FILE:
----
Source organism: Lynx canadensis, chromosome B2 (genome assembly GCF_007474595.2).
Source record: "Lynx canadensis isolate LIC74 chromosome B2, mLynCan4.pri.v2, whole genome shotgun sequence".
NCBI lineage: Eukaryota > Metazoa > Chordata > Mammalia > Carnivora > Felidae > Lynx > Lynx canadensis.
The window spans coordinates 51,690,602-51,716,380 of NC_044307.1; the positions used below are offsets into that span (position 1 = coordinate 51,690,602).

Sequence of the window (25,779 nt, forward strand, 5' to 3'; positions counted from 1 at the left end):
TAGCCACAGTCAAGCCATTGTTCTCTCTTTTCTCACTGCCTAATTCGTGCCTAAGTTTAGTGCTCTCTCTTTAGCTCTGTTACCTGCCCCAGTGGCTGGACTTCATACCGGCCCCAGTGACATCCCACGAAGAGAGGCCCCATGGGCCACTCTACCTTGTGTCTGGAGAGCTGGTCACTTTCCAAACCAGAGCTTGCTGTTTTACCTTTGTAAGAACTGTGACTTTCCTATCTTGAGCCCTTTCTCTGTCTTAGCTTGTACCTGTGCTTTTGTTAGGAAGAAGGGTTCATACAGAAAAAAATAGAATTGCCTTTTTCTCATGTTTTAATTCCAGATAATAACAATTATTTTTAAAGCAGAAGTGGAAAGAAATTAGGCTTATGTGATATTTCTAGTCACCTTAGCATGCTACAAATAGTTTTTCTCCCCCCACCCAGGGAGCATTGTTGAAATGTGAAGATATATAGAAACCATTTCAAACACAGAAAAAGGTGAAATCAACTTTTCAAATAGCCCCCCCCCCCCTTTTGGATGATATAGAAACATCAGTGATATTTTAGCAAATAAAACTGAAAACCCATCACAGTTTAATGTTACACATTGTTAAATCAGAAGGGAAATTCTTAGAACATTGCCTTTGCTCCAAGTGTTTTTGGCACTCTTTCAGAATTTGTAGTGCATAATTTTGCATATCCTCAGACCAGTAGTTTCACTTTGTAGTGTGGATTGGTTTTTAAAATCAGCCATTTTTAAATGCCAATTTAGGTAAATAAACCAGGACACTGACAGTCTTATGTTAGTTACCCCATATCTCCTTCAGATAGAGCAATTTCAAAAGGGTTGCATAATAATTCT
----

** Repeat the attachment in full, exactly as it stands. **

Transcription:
Source organism: Lynx canadensis, chromosome B2 (genome assembly GCF_007474595.2).
Source record: "Lynx canadensis isolate LIC74 chromosome B2, mLynCan4.pri.v2, whole genome shotgun sequence".
NCBI lineage: Eukaryota > Metazoa > Chordata > Mammalia > Carnivora > Felidae > Lynx > Lynx canadensis.
The window spans coordinates 51,690,602-51,716,380 of NC_044307.1; the positions used below are offsets into that span (position 1 = coordinate 51,690,602).

Sequence of the window (25,779 nt, forward strand, 5' to 3'; positions counted from 1 at the left end):
TAGCCACAGTCAAGCCATTGTTCTCTCTTTTCTCACTGCCTAATTCGTGCCTAAGTTTAGTGCTCTCTCTTTAGCTCTGTTACCTGCCCCAGTGGCTGGACTTCATACCGGCCCCAGTGACATCCCACGAAGAGAGGCCCCATGGGCCACTCTACCTTGTGTCTGGAGAGCTGGTCACTTTCCAAACCAGAGCTTGCTGTTTTACCTTTGTAAGAACTGTGACTTTCCTATCTTGAGCCCTTTCTCTGTCTTAGCTTGTACCTGTGCTTTTGTTAGGAAGAAGGGTTCATACAGAAAAAAATAGAATTGCCTTTTTCTCATGTTTTAATTCCAGATAATAACAATTATTTTTAAAGCAGAAGTGGAAAGAAATTAGGCTTATGTGATATTTCTAGTCACCTTAGCATGCTACAAATAGTTTTTCTCCCCCCACCCAGGGAGCATTGTTGAAATGTGAAGATATATAGAAACCATTTCAAACACAGAAAAAGGTGAAATCAACTTTTCAAATAGCCCCCCCCCCCCTTTTGGATGATATAGAAACATCAGTGATATTTTAGCAAATAAAACTGAAAACCCATCACAGTTTAATGTTACACATTGTTAAATCAGAAGGGAAATTCTTAGAACATTGCCTTTGCTCCAAGTGTTTTTGGCACTCTTTCAGAATTTGTAGTGCATAATTTTGCATATCCTCAGACCAGTAGTTTCACTTTGTAGTGTGGATTGGTTTTTAAAATCAGCCATTTTTAAATGCCAATTTAGGTAAATAAACCAGGACACTGACAGTCTTATGTTAGTTACCCCATATCTCCTTCAGATAGAGCAATTTCAAAAGGGTTGCATAATAATTCT